auxiliary measuring means for measuring cumulatively a first energy flow into and a second energy flow being removed form said head over a selective on-going period of time; and
wherein said control means is arranged to control said moving means to adjust the flow rate of said medium, in further dependence upon said first measured cumulative energy flow into and said second measured cumulative energy flow being removed from said head, to compensate for temporary imbalances in which said first measured cumulative energy flow into said head exceeds said second measured cumulative energy flow being removed from said head.
9. The device of claim 3 further comprising:
auxiliary temperature sensing means for sensing a temperature of said head; and
wherein said control means is arranged to control said moving means to adjust the flow rate of said medium, in further dependence upon the sensed temperature of said head, to maintain said head at a selective elevated temperature above ambient temperature.
10. The device of claim 3 further comprising:
auxiliary temperature sensing means for sensing a temperature of said head; and
wherein said control means is arranged to control said measured flow rate of electrical energy to said head, in further dependence upon said sensed temperature of said head, to maintain said head at a selective elevated temperature above ambient temperature.
11. A method of operating a thermal printing device, having a thermal printing head, under is-enthalpic control, the method comprising the steps of:
delivering a selective flow of electrical energy to the thermal printing head of the device to generate images on a responsive imaging material, said head being provided with a heat transfer area associated therewith to effect transfer of heat generated by said head to a fluid heat transfer medium;
moving a flow of said medium across said area to remove therefrom heat generated by said head;
measuring a flow rate of electrical energy to said head;
determining a flow rate of heat energy removed from said head by said medium; and
controlling said moving of said flow of said medium, in dependence upon said measured flow rate of electrical energy to said head and said determined flow rate of heat energy removed from said head by said medium, to adjust said flow of said medium so that a net energy in said head remains substantially constant.
12. The method of claim 11 wherein said head has a plurality of elements energized to generate said images, and said area comprises a coolable portion on said head remote from said elements and which is cooled by flow contact with said medium.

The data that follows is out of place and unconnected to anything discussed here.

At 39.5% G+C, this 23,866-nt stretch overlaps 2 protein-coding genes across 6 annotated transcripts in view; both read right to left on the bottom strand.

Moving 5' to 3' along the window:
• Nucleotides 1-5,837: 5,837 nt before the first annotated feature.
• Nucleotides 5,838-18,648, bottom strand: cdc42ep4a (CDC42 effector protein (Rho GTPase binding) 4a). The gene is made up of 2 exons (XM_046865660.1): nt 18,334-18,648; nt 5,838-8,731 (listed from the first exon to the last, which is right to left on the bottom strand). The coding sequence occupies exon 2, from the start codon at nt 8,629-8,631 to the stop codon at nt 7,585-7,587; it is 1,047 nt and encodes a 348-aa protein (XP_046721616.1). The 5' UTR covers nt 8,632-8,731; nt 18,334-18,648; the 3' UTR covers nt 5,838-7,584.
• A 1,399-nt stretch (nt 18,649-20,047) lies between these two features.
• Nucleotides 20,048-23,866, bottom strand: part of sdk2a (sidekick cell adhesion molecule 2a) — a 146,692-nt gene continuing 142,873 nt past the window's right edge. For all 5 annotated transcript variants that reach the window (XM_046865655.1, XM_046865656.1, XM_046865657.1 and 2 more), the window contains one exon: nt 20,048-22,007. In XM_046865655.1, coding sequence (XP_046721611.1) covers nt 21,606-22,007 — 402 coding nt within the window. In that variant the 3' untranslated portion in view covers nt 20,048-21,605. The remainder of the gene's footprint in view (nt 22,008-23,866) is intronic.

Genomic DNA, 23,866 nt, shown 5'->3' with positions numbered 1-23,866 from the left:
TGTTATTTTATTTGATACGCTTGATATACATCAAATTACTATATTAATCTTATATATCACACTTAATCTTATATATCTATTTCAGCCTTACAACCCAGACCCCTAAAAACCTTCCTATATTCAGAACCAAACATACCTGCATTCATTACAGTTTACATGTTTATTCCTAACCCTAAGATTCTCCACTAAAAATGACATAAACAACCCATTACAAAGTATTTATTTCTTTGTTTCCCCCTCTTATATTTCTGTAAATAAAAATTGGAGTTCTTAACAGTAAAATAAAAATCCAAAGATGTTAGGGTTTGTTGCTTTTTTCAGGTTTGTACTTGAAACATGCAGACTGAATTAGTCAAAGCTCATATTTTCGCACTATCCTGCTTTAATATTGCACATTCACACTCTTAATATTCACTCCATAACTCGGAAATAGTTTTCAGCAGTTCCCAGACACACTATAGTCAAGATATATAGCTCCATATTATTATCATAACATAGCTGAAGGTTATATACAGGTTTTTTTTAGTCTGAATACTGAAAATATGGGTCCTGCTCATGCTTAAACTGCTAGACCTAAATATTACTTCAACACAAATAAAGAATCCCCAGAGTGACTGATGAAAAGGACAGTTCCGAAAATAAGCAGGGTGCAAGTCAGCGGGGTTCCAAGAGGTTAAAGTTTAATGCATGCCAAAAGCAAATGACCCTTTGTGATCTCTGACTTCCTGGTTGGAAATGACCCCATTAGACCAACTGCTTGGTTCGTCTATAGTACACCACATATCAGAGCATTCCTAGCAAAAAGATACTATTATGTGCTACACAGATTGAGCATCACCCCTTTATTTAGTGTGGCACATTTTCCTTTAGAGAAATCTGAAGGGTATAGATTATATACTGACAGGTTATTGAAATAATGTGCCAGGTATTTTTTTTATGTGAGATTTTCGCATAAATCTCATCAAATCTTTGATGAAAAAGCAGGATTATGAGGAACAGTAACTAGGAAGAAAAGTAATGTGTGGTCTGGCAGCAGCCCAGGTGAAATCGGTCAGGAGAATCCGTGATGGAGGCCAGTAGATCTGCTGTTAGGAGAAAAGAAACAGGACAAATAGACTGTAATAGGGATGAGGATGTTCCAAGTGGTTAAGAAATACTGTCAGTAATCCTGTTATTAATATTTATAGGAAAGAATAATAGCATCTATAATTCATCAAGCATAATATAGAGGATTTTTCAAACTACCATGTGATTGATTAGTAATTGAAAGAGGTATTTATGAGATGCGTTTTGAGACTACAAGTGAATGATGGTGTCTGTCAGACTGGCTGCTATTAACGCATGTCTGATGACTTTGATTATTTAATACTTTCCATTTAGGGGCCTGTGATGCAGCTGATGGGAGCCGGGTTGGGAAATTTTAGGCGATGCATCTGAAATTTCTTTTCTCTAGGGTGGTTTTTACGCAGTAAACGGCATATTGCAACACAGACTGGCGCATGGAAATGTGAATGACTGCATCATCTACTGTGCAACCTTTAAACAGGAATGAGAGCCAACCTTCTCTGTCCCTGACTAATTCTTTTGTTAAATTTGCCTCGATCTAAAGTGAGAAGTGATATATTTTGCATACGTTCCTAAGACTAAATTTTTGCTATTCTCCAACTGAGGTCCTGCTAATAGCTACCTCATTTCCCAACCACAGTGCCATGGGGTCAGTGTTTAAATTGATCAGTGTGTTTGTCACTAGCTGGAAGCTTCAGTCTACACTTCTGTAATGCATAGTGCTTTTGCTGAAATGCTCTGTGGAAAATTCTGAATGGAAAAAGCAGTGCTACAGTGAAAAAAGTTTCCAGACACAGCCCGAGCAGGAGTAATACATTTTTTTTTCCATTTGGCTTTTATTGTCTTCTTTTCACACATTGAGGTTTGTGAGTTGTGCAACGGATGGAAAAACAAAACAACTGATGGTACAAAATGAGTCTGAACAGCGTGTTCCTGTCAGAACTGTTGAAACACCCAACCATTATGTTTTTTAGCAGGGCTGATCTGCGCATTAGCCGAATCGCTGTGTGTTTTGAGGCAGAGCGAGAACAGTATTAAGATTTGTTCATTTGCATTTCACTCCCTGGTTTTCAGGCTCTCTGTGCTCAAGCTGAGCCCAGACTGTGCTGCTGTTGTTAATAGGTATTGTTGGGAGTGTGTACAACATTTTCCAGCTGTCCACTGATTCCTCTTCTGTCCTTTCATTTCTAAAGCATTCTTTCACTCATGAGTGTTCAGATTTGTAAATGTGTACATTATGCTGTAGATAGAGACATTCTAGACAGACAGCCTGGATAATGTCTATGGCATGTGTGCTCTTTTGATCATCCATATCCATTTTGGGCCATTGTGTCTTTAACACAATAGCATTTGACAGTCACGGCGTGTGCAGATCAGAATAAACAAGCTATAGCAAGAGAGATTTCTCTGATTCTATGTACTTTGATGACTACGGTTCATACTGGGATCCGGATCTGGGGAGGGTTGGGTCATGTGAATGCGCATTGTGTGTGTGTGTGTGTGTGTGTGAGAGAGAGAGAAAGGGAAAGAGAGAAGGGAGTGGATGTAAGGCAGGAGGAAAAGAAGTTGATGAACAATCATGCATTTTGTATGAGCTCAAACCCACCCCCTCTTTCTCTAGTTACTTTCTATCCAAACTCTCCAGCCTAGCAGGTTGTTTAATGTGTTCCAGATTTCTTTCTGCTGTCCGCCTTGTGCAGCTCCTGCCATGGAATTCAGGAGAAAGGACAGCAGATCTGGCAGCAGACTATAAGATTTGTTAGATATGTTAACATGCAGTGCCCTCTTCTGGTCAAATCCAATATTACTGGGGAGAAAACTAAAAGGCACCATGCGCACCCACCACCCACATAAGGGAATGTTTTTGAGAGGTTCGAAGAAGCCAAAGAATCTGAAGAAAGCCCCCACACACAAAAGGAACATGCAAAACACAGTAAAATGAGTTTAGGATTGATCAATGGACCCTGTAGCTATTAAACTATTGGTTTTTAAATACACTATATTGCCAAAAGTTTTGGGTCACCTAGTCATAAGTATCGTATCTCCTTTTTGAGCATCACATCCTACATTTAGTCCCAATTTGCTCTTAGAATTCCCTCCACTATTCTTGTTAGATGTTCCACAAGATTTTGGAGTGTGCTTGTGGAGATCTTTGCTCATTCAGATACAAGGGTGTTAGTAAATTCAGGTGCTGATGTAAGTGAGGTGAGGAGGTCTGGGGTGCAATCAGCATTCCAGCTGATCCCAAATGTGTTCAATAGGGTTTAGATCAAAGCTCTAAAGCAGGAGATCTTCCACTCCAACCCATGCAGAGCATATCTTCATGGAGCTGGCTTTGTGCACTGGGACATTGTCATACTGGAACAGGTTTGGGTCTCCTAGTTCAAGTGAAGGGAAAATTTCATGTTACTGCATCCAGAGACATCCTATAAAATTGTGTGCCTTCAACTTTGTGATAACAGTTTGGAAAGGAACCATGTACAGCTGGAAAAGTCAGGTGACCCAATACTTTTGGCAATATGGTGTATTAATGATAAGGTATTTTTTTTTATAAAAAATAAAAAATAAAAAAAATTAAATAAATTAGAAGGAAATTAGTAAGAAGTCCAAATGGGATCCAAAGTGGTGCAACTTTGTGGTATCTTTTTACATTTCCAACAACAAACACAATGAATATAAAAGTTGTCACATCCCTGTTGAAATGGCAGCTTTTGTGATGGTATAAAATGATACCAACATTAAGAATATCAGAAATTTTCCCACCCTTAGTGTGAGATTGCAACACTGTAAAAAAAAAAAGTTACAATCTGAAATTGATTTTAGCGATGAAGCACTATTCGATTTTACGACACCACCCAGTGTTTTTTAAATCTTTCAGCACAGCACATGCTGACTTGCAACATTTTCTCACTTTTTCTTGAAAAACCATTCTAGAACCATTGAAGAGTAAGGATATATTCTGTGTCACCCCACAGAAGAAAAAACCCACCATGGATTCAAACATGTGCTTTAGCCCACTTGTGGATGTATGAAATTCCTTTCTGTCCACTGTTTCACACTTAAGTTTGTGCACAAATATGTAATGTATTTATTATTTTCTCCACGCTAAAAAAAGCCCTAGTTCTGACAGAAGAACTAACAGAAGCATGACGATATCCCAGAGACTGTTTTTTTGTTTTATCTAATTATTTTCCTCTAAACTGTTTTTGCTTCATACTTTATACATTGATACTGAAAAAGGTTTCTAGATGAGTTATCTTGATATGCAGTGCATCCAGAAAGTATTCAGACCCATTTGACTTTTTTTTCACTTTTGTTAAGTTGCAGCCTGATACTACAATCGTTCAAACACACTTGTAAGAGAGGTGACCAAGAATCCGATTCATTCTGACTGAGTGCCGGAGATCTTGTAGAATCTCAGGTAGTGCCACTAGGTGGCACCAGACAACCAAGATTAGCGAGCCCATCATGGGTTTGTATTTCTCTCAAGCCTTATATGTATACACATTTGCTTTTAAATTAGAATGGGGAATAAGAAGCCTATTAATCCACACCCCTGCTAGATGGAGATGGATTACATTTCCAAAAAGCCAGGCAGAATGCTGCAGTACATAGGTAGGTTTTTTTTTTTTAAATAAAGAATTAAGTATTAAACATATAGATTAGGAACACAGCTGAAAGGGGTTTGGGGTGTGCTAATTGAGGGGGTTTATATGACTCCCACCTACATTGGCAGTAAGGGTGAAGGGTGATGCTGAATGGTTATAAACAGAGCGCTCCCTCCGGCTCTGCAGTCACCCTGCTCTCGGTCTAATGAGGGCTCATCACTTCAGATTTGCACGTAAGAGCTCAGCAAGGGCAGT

13. The method of claim 11 wherein the determining of the flow rate of heat energy removed from said head comprises the steps of:
sensing a mass flow rate of said medium that flows across said area;
sensing a first temperature of said medium prior to flow across said area and a second temperature after flow thereof across said area, and in turn a change in temperature of said medium upon flow across said area; and
controlling said moving of said flow of said medium, in dependence upon said measured flow rate of electrical energy to said head, and said sensed mass flow rate and said sensed change in temperature of said medium, to adjust said flow of said medium so that said net energy remains substantially constant.
14. The method of claim 13 wherein the mass flow rate of said medium is sensed at a point prior to flow thereof across said area.
15. The method of claim 13 wherein said medium is a gaseous heat transfer medium.
16. The method of claim 13 wherein said medium is a liquid heat transfer medium.
17. The method of claim 13 further comprising the step of measuring cumulatively a first energy flow into and a second energy flow being removed from said head over a selective on-going period of time, and controlling said moving of said flow of said medium to adjust said flow of said medium, in further dependence upon said first measured cumulative energy flow into and said second measured cumulative energy flow being removed from said head, to compensate for temporary imbalances in which said first measured cumulative energy flow into said head exceeds said second measured cumulative energy flow being removed from said head.